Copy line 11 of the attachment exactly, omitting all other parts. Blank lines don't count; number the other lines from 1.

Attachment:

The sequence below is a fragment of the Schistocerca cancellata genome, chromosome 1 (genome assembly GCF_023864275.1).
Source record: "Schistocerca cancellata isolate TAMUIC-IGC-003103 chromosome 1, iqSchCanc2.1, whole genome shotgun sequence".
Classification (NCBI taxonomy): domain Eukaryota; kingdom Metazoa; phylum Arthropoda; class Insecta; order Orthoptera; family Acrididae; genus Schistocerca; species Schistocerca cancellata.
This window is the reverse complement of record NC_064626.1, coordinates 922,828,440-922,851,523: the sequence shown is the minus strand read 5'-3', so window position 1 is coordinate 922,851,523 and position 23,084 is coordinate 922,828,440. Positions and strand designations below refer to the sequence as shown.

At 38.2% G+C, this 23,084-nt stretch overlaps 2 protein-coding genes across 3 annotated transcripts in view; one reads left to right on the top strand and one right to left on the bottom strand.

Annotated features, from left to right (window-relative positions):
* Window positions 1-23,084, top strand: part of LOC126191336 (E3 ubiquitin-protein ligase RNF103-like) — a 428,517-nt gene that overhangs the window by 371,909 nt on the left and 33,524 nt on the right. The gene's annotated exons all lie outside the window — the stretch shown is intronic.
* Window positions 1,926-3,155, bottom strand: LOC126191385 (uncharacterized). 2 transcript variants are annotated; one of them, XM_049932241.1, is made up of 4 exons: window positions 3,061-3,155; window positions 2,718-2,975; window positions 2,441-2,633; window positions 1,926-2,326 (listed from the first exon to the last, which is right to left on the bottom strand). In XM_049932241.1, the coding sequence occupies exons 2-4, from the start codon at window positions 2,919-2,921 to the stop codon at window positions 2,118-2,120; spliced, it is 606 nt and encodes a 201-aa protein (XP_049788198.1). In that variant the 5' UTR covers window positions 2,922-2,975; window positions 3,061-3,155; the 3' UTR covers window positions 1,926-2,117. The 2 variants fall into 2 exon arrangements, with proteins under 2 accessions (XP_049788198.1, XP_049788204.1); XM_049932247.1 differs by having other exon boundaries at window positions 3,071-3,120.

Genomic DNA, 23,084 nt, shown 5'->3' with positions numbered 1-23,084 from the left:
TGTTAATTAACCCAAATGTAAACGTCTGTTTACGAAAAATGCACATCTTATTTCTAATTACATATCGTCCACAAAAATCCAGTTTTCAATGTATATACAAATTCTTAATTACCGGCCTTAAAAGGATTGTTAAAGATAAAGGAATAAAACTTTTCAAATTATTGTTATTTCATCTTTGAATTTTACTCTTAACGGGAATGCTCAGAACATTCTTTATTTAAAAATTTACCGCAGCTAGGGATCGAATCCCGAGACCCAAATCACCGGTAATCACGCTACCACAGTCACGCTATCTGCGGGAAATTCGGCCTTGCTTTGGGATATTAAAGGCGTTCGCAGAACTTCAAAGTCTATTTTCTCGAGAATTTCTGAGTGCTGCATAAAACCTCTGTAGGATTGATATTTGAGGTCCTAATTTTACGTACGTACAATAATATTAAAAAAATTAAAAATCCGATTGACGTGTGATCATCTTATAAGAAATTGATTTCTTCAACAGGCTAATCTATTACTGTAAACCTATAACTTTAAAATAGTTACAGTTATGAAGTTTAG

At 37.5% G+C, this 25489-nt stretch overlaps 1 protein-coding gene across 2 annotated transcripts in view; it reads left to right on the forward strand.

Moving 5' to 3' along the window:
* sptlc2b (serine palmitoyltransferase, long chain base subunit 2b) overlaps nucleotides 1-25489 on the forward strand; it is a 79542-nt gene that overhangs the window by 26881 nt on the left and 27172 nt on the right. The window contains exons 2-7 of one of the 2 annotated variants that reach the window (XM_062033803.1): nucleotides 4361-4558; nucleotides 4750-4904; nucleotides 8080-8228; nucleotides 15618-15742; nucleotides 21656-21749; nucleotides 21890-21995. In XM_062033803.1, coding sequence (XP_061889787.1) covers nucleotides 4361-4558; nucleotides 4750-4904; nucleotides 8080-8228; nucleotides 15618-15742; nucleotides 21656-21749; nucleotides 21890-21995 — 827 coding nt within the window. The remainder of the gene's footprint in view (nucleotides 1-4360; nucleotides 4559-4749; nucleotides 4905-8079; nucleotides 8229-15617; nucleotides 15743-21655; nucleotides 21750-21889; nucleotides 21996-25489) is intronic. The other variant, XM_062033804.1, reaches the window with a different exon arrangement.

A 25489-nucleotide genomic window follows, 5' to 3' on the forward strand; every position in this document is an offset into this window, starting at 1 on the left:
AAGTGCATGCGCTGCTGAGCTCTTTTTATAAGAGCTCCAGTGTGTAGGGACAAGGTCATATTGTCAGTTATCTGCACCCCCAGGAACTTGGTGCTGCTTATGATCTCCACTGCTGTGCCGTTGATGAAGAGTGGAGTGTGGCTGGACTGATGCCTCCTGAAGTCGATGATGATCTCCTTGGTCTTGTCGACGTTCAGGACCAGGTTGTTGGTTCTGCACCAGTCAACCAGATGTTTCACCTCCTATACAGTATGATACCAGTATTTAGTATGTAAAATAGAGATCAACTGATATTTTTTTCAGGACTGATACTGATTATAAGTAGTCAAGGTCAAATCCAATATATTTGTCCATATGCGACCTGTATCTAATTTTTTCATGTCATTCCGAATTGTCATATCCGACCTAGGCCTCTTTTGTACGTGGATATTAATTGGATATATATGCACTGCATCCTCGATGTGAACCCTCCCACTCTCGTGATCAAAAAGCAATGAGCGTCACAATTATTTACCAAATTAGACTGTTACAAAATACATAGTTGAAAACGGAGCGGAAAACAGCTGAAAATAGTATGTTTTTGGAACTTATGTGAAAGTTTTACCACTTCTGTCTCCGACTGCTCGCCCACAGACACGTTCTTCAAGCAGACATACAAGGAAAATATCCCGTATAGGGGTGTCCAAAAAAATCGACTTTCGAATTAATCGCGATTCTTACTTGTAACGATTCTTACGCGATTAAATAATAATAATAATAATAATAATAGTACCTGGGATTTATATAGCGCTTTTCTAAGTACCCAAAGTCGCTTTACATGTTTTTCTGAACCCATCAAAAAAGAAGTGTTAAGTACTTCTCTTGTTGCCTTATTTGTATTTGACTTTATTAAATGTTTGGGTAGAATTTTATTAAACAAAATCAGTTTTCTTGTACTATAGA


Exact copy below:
At 37.5% G+C, this 25489-nt stretch overlaps 1 protein-coding gene across 2 annotated transcripts in view; it reads left to right on the forward strand.